“He does a really good job of adjustments in-game,” Flores said. “If you’re playing cover one, he’s got cover-one beaters, if you’re playing zone, he’s got zone-beaters. If you’re diamond front he’s got his diamond runs. He’s a good coach that way. I think he’s seen a lot of football.”

“I know he’s a great teacher,” Flores said. “Just in my conversations with several players and coaches that have spent time with him, and that’s obviously very important. The first thing I should have said is that.”

Flores also is dealing with having lost defensive coordinator, Patrick Graham, whom he allowed to take the same job with the New York Giants. Instead of going outside for his replacement hire, Flores instead promoted from in-house with defensive backs coach Josh Boyer getting the promotion and much more responsibility.

As for Boyer, Flores said Monday night from Mobile,

 “He and I see things through the same lenses,” Flores said. “A lot of ways. He coached corners and I coached safeties and we spent a lot of time together. Defensive philosophies and fundamentals and techniques, the things we teach. We’re very much on the same page.”

Defense is obviously Flores’ specialty and Boyer is following his same path from when they were with the Pats. This, as Flores ascended from DB coach to defensive coordinator two seasons ago before getting the Dolphins job.

Miami will obviously have to remake their roster with numerous premium draft picks they acquired for this year and next year, plus, significant money under the salary cap for free agents.

And, all of that evaluation, including with Senior prospects practicing and playing this weekend, is now underway.

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Miami Dolphins

’85 Dolphins were part of dubious AFC playoff history

Florida Football Insiders

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Jasen Vinlove-USA TODAY Sports

The Tennessee Titans are looking to make NFL playoff history and join four other teams as the only ones to ever win three straight road games and make a Super Bowl. That’s when they take on the Chiefs Sunday afternoon in Kansas City.

And, longtime Dolphins fans will remember that they were on the wrong end of one of those teams who pulled it off for the first time in NFL playoff history 34 years ago.

That’s when a Raymond Berry coached New England Patriots team behind Tony Eason at quarterback and an opportunistic defense stunned the seemingly invincible passing attack of second-year quarterback Dan Marino and Don Shula’s Dolphins in a shocking 31 – 14 upset at the Orange Bowl.

To set the scene, New England had already upset the New York Jets at the Meadowlands in the AFC Wildcard game and then, gone out to the Los Angeles Memorial Coliseum and defeated the Raiders, who were the number one in AFC seed, 27 – 20.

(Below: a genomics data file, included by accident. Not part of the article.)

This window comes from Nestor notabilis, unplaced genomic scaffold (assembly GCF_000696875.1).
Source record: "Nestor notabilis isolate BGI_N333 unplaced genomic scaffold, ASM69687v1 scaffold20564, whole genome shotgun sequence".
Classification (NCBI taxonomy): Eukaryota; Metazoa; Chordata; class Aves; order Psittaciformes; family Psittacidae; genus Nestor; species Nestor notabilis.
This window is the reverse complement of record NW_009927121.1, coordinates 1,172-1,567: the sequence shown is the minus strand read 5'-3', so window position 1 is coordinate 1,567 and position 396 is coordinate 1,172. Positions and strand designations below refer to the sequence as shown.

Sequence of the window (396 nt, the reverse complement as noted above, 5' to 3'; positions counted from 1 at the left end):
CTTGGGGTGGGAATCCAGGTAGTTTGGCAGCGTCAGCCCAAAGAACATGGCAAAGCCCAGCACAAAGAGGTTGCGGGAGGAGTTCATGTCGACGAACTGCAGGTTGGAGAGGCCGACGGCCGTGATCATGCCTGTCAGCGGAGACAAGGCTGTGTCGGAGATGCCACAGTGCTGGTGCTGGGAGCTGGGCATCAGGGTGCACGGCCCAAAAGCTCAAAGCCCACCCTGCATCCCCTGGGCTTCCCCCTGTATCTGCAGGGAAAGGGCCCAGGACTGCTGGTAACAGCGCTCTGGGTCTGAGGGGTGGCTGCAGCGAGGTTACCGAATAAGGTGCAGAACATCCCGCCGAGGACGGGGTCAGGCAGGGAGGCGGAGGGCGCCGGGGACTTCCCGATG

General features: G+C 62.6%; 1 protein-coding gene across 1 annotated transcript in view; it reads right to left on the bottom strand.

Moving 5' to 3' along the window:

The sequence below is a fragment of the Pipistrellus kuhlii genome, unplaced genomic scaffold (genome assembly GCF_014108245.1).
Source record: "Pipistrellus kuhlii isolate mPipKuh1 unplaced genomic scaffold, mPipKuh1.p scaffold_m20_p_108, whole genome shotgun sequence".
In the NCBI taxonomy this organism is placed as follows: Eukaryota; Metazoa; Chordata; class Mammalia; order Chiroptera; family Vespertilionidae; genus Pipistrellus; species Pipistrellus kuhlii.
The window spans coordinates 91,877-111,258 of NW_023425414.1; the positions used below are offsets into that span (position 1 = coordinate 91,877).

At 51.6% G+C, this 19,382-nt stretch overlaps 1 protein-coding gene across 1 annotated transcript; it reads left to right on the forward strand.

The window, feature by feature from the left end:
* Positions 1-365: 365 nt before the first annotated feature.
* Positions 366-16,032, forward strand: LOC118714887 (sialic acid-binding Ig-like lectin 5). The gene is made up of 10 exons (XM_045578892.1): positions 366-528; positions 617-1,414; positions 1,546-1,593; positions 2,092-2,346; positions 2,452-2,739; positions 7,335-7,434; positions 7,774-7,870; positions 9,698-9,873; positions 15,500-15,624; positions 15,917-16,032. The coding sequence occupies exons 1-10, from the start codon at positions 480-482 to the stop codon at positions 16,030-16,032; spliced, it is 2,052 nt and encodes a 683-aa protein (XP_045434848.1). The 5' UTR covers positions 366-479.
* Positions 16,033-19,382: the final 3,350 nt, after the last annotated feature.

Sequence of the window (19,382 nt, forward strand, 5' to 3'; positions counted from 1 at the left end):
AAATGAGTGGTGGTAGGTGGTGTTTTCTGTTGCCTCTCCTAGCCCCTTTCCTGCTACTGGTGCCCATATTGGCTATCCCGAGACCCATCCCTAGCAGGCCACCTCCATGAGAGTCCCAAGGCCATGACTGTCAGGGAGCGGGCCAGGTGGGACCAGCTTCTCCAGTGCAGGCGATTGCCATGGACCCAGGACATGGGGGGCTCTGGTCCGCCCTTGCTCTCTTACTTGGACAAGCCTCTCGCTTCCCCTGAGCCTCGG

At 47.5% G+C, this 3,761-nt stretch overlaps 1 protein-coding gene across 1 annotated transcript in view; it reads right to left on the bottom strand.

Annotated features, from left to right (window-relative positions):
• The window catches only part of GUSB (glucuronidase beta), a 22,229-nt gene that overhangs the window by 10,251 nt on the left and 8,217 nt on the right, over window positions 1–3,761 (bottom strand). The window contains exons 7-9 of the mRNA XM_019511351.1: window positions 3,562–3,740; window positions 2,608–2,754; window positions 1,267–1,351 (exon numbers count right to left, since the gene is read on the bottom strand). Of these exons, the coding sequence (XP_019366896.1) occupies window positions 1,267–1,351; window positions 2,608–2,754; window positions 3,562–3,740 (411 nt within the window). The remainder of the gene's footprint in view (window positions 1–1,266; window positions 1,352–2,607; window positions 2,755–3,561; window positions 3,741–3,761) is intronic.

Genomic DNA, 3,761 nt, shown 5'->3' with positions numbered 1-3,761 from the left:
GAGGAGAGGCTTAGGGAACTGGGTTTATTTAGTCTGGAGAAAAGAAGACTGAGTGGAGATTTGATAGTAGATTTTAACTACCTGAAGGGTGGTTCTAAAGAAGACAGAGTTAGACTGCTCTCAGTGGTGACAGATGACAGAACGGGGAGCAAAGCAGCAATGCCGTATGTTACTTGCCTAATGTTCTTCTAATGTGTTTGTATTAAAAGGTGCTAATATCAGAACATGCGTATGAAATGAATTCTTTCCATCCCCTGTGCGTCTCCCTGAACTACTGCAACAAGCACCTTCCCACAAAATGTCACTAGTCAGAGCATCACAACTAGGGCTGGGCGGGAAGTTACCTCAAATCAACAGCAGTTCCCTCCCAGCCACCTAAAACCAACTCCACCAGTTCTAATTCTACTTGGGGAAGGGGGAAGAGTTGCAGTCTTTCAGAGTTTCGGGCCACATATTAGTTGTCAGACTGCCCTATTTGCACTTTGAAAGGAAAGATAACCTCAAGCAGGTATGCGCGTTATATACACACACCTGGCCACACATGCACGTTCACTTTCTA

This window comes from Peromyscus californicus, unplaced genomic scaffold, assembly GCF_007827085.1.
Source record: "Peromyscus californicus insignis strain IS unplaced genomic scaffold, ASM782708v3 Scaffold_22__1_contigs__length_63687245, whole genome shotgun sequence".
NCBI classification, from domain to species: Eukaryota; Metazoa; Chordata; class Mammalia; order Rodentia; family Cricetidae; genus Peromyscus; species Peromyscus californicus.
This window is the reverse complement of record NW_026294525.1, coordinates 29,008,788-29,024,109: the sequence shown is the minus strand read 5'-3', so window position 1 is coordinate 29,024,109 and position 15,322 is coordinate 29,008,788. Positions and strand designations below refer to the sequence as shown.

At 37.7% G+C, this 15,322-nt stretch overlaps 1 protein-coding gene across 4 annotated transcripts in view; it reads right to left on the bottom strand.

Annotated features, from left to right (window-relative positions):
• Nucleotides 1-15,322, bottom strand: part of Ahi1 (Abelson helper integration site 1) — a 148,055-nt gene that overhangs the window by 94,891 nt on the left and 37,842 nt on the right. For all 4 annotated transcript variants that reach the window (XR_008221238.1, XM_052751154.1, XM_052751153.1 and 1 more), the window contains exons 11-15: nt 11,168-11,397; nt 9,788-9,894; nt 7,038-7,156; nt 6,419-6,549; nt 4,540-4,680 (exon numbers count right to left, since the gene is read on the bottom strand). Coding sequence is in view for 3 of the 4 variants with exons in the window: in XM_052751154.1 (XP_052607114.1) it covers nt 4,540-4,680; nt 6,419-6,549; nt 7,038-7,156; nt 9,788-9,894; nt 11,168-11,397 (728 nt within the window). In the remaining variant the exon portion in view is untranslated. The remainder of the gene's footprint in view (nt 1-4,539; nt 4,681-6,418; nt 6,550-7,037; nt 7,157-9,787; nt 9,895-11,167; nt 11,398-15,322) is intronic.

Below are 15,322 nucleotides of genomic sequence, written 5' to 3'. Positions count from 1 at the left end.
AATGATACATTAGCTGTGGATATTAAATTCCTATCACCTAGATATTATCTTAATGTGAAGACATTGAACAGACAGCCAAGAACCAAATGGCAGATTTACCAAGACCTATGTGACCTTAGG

The Dolphins, who were the AFC Champs the previous year behind Marino’s record-setting passing season of 1984, had struggled just to make the Championship Game a year later.

That’s because the Cleveland Browns actually led Miami the previous week 21 – 3 in the third quarter before Marino and the offense kicked it into gear for 21 unanswered points and a comeback 24 – 21 win.

However, on this day, they made simply too many mistakes and New England made them pay, including grinding the clock with over 40 minutes of possession to shorten the game.

Patriots ran for over 250 yards on the withering Dolphins defense and Miami had six turnovers in all including two critical Marino interceptions in the defeat.

New England surprisingly led 17 – 7 at the half, when Miami’s rookie kick returner and former Gator Lorenzo Hampton fumbled, while being tackled. A few plays later New England scored on a 4th and goal touchdown pass from Eason to Robert Weathers with a stunned Orange Bowl looking at a scoreboard that read 24 – 7, Pats.

Marino led the Dolphins down the field and looked like he was going to get them quickly in the end zone and right back in the game. However, he threw a critical bad pass that was picked off by Fred Marion at the New England goal line to keep the Dolphins off the board.

New England worked another four minutes off the clock before missing a few goal, but most of the damage had been done with most of the third period was erased with the Dolphins down by 17.

The Patriots Mosi Tatupu iced the game with a 1 yard  touchdown midway through the final period and New England was on its way to a Super Bowl matchup with the Chicago Bears.

As you probably know by now, the ’85 Bears with their devastating “46 Defense,” Hall of Famer Walter Payton and brash quarterback Jim McMahon destroyed New England in the Super Bowl two weeks later.

Still, 1985 version the Patriots will always be remembered as a team that was able to pull off three straight wins away from home, including the shocker that ended Miami’s bid to capture the World Championship.

If you are wondering, the Pittsburgh Steelers, New York Giants, and Green Bay Packers have also all since done this “road trifecta” in the NFL Playoffs. However, in all three of their cases, they finished what the Patriots could not, by also winning the Super Bowl.

The most recent was the Packers and their 2011 postseason run that saw them defeat the Steelers to win the title.

So, on Sunday, it’s former Dolphins QB Ryan Tannehill, RB Derrick Henry and the Tennessee defense’s turn to try to match what four others have done before them.